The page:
Top Healthy Food for Autumn Cooking

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As summer comes to an end, so does the availability of British grown seasonal foods such as berries and crisp salads. But foodies shouldn’t fear – while Autumn may bring with it long nights and cold weather, it’s also the perfect time of year for some of the very best fresh produce the UK has to offer, many of which contain disease fighting nutrients.

Autumn is a great time of year for English apples, and not only do these taste amazing but they are full of flavonoids, potent antioxidants that are known to lower the risk of heart disease, heart attacks and some cancers. They are completely versatile, and can be used in both sweet and savory dishes, including apple pies and crumbles and sauces to accompany Sunday roasts. Apple’s aren’t the only fruits Autumn gives us - pears are almost as versatile as apples, and are high in fibre, lowering blood cholesterol levels and improving blood sugar control. They can be used on salads or in sandwiches or can be poached for a warm, sweet dessert.


Often ignored until Christmas day, parsnips have a sweet, delicate flavour and are a great source if of fibre, vitamin C, calcium and iron. The best flavour comes from smooth and firm, small to medium sized parsnips, and these can be boiled and mashed together with carrots or steamed, boiled or roasted or sautéed as a side vegetable. They also make a great addition to soups.

Autumn is the perfect time of year for pumpkins and squashes, but too often pumpkins are thought of as a Halloween decoration rather than a food full of beta-carotene, an important antioxidant, as well as vitamin C. Even the seeds of pumpkins are packed with nutritional value, and can be roasted from a fresh pumpkin in a hot oven.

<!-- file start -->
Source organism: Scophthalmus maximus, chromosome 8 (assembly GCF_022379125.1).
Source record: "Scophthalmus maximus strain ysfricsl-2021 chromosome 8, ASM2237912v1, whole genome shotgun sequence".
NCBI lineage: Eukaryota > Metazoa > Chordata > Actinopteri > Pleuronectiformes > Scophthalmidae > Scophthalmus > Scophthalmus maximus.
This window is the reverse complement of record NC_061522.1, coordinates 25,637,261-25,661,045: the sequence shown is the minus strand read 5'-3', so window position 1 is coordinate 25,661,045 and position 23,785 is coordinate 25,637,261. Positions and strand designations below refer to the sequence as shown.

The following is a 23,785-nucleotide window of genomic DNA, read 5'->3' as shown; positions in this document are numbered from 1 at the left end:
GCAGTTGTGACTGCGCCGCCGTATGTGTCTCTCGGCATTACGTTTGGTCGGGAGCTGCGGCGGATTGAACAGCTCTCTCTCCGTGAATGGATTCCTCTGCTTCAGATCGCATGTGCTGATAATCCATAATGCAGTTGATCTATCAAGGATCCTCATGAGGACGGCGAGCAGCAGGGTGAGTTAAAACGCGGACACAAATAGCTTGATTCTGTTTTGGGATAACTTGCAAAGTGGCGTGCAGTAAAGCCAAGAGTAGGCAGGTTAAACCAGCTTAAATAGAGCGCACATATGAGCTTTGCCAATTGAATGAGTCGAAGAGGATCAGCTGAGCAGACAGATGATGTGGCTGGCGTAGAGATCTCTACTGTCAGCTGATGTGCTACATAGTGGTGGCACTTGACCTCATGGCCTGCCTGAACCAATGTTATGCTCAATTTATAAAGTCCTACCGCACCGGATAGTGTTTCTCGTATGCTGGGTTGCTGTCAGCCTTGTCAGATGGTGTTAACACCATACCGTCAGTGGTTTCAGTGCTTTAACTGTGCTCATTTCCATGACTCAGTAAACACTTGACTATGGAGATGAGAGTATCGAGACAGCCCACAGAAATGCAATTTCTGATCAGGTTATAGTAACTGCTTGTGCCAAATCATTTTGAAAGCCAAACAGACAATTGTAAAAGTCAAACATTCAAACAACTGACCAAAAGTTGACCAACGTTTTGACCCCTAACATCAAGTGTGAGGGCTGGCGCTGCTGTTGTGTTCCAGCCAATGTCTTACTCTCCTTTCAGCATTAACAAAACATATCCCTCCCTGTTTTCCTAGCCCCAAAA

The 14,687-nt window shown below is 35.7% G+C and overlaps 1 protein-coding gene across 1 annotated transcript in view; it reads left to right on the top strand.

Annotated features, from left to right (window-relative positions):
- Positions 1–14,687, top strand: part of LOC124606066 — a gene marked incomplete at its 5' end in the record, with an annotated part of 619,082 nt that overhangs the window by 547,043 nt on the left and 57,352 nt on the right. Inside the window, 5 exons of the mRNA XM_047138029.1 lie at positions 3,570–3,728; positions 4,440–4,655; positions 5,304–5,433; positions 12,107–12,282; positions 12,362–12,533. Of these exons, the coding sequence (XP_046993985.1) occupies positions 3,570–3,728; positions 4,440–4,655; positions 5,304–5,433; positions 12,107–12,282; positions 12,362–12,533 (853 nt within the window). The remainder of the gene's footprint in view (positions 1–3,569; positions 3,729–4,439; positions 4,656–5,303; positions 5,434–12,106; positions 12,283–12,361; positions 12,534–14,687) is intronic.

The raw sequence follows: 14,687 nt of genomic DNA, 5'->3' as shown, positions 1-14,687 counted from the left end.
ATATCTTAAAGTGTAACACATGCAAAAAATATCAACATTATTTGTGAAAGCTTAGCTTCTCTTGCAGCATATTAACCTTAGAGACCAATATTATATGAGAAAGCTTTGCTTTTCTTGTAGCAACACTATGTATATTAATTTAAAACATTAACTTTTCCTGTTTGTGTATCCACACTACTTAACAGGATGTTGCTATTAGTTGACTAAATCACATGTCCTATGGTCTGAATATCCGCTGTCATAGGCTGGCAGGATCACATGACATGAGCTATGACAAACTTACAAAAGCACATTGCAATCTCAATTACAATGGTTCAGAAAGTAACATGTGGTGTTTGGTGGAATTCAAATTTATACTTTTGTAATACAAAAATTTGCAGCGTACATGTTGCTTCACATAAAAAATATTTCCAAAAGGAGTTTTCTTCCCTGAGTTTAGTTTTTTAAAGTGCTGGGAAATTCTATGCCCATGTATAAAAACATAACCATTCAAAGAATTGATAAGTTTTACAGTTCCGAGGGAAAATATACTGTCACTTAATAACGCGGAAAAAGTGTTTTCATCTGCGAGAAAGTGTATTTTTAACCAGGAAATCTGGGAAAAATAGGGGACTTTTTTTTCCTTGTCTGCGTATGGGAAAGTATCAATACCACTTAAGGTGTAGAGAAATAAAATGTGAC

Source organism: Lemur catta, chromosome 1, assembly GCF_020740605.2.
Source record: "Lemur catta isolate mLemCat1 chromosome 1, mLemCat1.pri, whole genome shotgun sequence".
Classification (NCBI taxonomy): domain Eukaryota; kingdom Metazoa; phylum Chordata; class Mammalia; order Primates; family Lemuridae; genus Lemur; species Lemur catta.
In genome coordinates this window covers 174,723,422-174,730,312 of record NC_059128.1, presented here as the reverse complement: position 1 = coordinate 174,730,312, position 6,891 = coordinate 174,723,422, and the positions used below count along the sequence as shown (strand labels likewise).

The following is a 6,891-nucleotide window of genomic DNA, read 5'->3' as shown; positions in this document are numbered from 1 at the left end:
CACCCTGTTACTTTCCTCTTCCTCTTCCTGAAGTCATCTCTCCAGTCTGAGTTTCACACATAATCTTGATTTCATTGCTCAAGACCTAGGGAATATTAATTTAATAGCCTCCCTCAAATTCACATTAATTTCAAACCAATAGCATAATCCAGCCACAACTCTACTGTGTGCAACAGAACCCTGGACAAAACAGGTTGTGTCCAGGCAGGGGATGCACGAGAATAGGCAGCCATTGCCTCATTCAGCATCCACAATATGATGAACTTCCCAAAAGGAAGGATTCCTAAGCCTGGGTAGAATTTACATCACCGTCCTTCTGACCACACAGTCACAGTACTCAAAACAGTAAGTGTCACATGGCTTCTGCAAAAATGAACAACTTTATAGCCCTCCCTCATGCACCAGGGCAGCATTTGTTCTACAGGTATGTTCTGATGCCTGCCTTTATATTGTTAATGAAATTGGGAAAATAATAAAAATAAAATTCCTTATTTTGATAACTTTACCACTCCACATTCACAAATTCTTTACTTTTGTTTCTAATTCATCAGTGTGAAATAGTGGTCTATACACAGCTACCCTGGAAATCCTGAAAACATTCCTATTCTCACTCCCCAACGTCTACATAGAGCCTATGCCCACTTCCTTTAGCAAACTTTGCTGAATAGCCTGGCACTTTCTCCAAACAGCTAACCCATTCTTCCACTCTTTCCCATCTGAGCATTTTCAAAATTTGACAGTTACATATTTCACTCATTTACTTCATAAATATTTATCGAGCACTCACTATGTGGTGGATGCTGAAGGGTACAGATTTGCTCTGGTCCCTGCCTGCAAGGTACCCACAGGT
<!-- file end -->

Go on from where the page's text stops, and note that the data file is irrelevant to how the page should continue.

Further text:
Winter squashes are one of the few vegetables that do not loose quality after picking and can be stored for months on end. In fact, during storage, the vitamin A content increases, making them a great source of heart-healthy nutrients.

Turnips, or swede depending where in the country you live, have a tough outer skin with a white flesh that’s bitterer in flavour than potatoes. They are a member of the mustard family and are a great source of fibre and cancer fighting toxins. They can be cooked in a number of ways, including boiling, roasting or mashing.


Finally there’s the sweet potato. Not normally associated with British gardens, the sweet potato is easy to grown in sheltered spaces and contains one and a half times the amount of vitamin C found in an ordinary potato. However the name is slightly misleading – sweet potatoes are not related to the traditional potato, and is in fact a root vegetable rather than a tuber.

Firm, smooth skins are a sign of a good quality sweet potato, and as well as vitamin C, they contain four times the recommended amount of vitamin A and are an ideal choice diabetics since they are full of slow release carbohydrates, helping to steady blood sugar levels.

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